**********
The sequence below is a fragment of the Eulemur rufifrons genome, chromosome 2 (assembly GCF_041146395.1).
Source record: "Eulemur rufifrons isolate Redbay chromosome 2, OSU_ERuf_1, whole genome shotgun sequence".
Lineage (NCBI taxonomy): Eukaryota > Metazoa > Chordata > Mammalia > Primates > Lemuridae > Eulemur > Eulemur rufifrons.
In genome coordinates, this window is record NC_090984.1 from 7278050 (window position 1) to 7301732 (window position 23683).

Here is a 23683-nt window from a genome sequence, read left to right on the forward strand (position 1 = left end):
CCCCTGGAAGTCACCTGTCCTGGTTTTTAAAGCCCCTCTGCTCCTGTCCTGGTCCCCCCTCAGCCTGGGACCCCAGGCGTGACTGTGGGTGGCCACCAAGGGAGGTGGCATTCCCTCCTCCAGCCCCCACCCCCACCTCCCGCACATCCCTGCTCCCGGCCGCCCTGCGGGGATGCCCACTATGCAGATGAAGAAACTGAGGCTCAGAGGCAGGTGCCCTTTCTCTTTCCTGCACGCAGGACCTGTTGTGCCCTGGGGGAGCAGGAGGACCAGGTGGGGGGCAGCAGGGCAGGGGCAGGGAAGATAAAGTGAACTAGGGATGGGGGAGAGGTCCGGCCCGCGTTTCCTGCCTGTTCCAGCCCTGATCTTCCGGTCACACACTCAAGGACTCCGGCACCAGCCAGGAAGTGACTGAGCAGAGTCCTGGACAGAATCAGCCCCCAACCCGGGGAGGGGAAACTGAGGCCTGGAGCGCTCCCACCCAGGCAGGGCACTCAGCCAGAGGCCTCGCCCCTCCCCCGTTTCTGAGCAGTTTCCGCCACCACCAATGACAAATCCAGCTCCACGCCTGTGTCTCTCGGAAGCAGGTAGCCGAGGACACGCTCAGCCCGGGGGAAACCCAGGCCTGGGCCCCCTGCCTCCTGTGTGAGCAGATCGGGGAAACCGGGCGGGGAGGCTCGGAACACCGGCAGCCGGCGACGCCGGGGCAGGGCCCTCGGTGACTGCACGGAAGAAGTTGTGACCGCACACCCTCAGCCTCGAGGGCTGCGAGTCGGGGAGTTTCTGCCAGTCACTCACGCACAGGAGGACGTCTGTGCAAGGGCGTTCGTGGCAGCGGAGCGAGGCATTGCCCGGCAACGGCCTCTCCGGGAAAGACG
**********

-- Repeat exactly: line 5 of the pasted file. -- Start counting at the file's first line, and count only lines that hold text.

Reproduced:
Here is a 23683-nt window from a genome sequence, read left to right on the forward strand (position 1 = left end):